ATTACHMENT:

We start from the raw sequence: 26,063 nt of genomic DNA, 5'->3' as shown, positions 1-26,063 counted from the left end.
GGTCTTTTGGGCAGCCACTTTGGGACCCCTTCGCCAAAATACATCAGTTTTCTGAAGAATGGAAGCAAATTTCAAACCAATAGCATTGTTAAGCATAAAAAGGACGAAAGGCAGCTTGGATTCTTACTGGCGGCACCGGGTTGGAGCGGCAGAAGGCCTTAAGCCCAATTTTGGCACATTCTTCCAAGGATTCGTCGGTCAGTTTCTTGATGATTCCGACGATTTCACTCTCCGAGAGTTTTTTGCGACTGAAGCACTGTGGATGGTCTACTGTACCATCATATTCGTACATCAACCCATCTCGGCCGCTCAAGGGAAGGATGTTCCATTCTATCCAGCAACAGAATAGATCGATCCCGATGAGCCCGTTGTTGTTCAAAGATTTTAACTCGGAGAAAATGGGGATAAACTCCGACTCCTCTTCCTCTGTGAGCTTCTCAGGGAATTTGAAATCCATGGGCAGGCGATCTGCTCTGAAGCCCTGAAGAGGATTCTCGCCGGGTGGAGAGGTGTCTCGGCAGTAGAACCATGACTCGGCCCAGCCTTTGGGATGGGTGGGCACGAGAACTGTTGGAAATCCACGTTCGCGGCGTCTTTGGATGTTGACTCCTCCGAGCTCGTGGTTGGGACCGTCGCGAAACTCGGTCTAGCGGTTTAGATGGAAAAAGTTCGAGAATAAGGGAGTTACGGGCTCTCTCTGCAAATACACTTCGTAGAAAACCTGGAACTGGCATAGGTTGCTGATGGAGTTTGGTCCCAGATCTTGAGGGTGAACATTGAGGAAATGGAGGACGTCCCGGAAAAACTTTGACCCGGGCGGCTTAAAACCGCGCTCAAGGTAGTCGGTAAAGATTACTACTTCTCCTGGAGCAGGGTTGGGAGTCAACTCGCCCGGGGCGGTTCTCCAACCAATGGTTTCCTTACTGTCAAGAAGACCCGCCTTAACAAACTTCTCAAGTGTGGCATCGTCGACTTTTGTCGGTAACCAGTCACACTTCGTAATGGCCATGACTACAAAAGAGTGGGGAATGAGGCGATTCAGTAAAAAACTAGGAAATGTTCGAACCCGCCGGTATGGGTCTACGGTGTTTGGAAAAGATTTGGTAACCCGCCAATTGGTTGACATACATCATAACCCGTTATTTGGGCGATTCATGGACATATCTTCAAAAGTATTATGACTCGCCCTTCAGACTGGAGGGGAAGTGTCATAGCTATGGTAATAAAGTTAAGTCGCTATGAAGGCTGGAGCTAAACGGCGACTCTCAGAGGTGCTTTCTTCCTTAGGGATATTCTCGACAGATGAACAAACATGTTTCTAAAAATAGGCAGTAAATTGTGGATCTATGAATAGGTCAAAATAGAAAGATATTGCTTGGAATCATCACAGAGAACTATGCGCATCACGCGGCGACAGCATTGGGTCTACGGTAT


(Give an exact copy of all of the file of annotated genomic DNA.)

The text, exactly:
We start from the raw sequence: 26,063 nt of genomic DNA, 5'->3' as shown, positions 1-26,063 counted from the left end.
GGTCTTTTGGGCAGCCACTTTGGGACCCCTTCGCCAAAATACATCAGTTTTCTGAAGAATGGAAGCAAATTTCAAACCAATAGCATTGTTAAGCATAAAAAGGACGAAAGGCAGCTTGGATTCTTACTGGCGGCACCGGGTTGGAGCGGCAGAAGGCCTTAAGCCCAATTTTGGCACATTCTTCCAAGGATTCGTCGGTCAGTTTCTTGATGATTCCGACGATTTCACTCTCCGAGAGTTTTTTGCGACTGAAGCACTGTGGATGGTCTACTGTACCATCATATTCGTACATCAACCCATCTCGGCCGCTCAAGGGAAGGATGTTCCATTCTATCCAGCAACAGAATAGATCGATCCCGATGAGCCCGTTGTTGTTCAAAGATTTTAACTCGGAGAAAATGGGGATAAACTCCGACTCCTCTTCCTCTGTGAGCTTCTCAGGGAATTTGAAATCCATGGGCAGGCGATCTGCTCTGAAGCCCTGAAGAGGATTCTCGCCGGGTGGAGAGGTGTCTCGGCAGTAGAACCATGACTCGGCCCAGCCTTTGGGATGGGTGGGCACGAGAACTGTTGGAAATCCACGTTCGCGGCGTCTTTGGATGTTGACTCCTCCGAGCTCGTGGTTGGGACCGTCGCGAAACTCGGTCTAGCGGTTTAGATGGAAAAAGTTCGAGAATAAGGGAGTTACGGGCTCTCTCTGCAAATACACTTCGTAGAAAACCTGGAACTGGCATAGGTTGCTGATGGAGTTTGGTCCCAGATCTTGAGGGTGAACATTGAGGAAATGGAGGACGTCCCGGAAAAACTTTGACCCGGGCGGCTTAAAACCGCGCTCAAGGTAGTCGGTAAAGATTACTACTTCTCCTGGAGCAGGGTTGGGAGTCAACTCGCCCGGGGCGGTTCTCCAACCAATGGTTTCCTTACTGTCAAGAAGACCCGCCTTAACAAACTTCTCAAGTGTGGCATCGTCGACTTTTGTCGGTAACCAGTCACACTTCGTAATGGCCATGACTACAAAAGAGTGGGGAATGAGGCGATTCAGTAAAAAACTAGGAAATGTTCGAACCCGCCGGTATGGGTCTACGGTGTTTGGAAAAGATTTGGTAACCCGCCAATTGGTTGACATACATCATAACCCGTTATTTGGGCGATTCATGGACATATCTTCAAAAGTATTATGACTCGCCCTTCAGACTGGAGGGGAAGTGTCATAGCTATGGTAATAAAGTTAAGTCGCTATGAAGGCTGGAGCTAAACGGCGACTCTCAGAGGTGCTTTCTTCCTTAGGGATATTCTCGACAGATGAACAAACATGTTTCTAAAAATAGGCAGTAAATTGTGGATCTATGAATAGGTCAAAATAGAAAGATATTGCTTGGAATCATCACAGAGAACTATGCGCATCACGCGGCGACAGCATTGGGTCTACGGTAT